Product review: Apple MacBookPro


20 Mar 2007

Share on FacebookTweet about this on TwitterShare on LinkedInShare on Google+Pin on PinterestShare on RedditEmail this to someone

Share on FacebookTweet about this on TwitterShare on LinkedInShare on Google+Pin on PinterestShare on RedditEmail this to someone

I’m not an Apple activist: I was born and bred on PCs and only recently purchased my first MacBook, having never used an Apple notebook before. Getting used to the interface and Apple shortcut keys can be difficult at first but once you have that down it’s all plain sailing from there.

Being the owner of a 13.5-inch MacBook I was pretty excited to get my hands on the 15-inch MacBookPro. It has a beautiful brushed aluminium exterior but I was secretly dissapointed when I saw it because I’m used to Apple’s trademark shiny white design, which reminds me of Stormtroopers, 2001: A Space Oddysey and all things retro-futuristic.

It does, however, deliver on the usual minimalistic style typical of Apple. The speakers and microphone are tucked away to either side of the keyboard and the built-in camera for online chatting and the addictive Photo Booth is tucked away over the screen where it can barely be seen.

It comes with a remote that looks like a tiny iPod, complete with click wheel navigation. This controls Front Row, Apple’s eye-catching answer to Media centre.

The keyboard is a bit too small for my liking though and is situated on the top half of the chassis, leaving almost half of it unused on either side of the mousepad. Also the metal finish on the mousepad can get slightly slippery after hours of using it, leaving the grip and control slightly compromised. The best thing about the pad is the scrolling function: dragging two fingers downwards automatically scrolls down a page. This has become second nature to me and is ingenious and time saving. On the other hand there is no right click, which will really annoy seasoned PC users. Control and click have to be pressed at the same time instead.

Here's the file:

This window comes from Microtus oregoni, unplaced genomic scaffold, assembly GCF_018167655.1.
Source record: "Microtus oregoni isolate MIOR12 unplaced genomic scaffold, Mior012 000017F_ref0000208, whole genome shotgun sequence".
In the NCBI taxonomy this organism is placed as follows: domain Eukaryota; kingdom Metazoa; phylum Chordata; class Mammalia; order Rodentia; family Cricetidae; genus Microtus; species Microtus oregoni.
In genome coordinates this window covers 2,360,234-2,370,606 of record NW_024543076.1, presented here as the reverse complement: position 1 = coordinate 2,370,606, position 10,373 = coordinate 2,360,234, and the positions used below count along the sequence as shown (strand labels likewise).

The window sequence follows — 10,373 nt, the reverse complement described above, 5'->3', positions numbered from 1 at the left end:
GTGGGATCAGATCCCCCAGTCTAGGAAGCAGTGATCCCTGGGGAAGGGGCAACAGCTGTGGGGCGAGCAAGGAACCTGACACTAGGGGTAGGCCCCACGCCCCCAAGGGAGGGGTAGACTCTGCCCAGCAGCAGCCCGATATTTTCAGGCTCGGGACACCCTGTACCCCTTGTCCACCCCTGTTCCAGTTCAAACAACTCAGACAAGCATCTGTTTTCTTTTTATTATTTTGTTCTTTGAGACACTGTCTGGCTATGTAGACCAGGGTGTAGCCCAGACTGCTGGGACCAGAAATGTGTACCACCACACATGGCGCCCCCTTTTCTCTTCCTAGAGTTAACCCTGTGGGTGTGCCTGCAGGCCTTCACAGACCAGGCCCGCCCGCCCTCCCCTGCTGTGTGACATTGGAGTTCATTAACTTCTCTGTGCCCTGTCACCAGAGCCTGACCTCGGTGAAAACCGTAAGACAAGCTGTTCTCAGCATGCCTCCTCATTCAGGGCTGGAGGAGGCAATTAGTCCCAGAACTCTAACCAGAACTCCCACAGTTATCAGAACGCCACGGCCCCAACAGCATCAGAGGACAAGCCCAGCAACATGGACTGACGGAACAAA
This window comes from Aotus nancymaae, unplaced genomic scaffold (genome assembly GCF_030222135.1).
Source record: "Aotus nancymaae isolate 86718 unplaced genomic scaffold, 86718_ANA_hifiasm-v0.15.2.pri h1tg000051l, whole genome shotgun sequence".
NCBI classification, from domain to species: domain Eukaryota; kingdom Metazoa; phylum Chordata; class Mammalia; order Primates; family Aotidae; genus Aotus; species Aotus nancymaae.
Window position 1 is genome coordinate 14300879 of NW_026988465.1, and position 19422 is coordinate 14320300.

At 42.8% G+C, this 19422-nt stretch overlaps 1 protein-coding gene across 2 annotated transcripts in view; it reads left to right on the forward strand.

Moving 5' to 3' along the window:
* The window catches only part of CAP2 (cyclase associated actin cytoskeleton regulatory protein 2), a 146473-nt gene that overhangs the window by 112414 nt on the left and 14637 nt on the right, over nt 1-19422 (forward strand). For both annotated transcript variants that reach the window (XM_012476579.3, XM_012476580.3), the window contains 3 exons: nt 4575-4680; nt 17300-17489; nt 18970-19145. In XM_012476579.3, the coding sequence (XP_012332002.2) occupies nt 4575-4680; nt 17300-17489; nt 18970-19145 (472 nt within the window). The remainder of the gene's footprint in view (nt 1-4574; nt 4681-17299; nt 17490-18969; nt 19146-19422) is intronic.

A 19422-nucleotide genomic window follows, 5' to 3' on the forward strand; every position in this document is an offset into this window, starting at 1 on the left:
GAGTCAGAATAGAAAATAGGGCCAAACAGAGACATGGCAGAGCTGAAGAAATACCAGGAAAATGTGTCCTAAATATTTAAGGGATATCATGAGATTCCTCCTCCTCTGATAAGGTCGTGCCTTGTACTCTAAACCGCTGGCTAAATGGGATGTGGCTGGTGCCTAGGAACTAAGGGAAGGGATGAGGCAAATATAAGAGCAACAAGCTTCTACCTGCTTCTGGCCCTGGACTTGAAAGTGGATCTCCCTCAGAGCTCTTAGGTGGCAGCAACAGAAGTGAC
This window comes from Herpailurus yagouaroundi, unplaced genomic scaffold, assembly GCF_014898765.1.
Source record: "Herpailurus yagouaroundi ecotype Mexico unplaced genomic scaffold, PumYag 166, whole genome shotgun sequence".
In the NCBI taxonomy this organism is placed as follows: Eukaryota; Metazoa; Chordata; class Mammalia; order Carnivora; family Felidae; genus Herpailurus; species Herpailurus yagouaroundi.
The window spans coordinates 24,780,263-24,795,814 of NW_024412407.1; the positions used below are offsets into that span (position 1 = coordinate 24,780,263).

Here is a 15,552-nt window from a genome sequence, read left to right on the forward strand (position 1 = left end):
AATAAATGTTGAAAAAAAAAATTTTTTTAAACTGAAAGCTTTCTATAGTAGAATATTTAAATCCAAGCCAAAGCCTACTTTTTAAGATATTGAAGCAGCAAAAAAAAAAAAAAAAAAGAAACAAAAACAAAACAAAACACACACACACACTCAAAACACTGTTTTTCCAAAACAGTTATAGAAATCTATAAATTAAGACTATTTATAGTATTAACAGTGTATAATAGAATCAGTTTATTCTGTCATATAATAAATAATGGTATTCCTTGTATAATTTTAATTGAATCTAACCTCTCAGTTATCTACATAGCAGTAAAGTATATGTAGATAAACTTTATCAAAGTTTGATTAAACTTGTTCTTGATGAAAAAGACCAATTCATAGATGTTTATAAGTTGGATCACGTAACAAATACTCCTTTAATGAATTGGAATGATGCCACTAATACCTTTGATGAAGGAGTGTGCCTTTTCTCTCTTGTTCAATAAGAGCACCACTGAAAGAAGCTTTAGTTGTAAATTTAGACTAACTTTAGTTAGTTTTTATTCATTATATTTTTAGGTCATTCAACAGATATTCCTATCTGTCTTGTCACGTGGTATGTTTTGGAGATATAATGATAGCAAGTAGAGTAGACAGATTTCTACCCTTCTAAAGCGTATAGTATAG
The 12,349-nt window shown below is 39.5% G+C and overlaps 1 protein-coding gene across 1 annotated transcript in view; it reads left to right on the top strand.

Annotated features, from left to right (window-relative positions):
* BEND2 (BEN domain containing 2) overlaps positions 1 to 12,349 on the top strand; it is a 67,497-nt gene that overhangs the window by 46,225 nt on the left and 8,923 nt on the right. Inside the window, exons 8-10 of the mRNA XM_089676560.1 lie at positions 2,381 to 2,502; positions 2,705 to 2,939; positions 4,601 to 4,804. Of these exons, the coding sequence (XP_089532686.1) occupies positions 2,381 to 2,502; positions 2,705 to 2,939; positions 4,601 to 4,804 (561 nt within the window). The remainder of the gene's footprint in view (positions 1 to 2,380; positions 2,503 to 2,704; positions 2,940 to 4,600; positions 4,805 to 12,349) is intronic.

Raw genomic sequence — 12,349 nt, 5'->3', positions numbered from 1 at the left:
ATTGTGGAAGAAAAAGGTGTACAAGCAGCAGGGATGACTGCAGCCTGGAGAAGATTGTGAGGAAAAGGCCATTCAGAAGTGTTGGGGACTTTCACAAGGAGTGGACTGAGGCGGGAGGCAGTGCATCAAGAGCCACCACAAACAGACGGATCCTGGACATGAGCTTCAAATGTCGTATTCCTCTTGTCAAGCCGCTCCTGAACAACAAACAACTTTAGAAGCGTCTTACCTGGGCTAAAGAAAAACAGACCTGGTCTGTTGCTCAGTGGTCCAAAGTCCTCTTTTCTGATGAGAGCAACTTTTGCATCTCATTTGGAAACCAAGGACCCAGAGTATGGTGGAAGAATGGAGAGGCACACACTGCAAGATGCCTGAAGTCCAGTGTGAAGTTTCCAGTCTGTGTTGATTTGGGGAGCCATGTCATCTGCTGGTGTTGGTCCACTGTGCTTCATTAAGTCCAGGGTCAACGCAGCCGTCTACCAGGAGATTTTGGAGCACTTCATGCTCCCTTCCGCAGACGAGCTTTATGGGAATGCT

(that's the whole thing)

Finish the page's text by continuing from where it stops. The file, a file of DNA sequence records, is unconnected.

One new feature which I tested out inadvertently within hours of using the MacBookPro is the MagSafe power lead. I tripped over the cable and instead of knocking the entire machine to the ground it magnetically detached, leaving the notebook on the table. This feature should be included on every notebook.

I also liked the backlit keyboard: it lights up automatically when the ambient light drops below a certain level, which is great for working on a train or plane at night. And thankfully it hums away pretty silently in the background but don’t leave it directly on your lap for too long because the battery can get uncomftably warm.

Traditionally, Apple notebooks and desktops were seen as the choice of the graphic designer but this is no longer the case since they introduced the Intel processor. The gap between the Mac and the PC is rapidly closing and the new Boot Camp application enables a Mac to run Windows XP so any serious PC gamer should be convinced to give it a try.

Finally, the only real misgiving I would have about buying a MacBookPro is the considerable price tag. Like all Apple products it is expensive but an investment and a smart buy for the digital citizen as it comes loaded with lifestyle software such as iWeb, iPhoto, iTunes, iChat and GarageBand.

The MacBookPro is priced at €2,019 for the 2.16Ghz with 1GB RAM and €2,519 for the 2.33 Ghz with 2GB RAM. It is available from 3G stores and from the Apple store online at www.apple.com.

By Marie Boran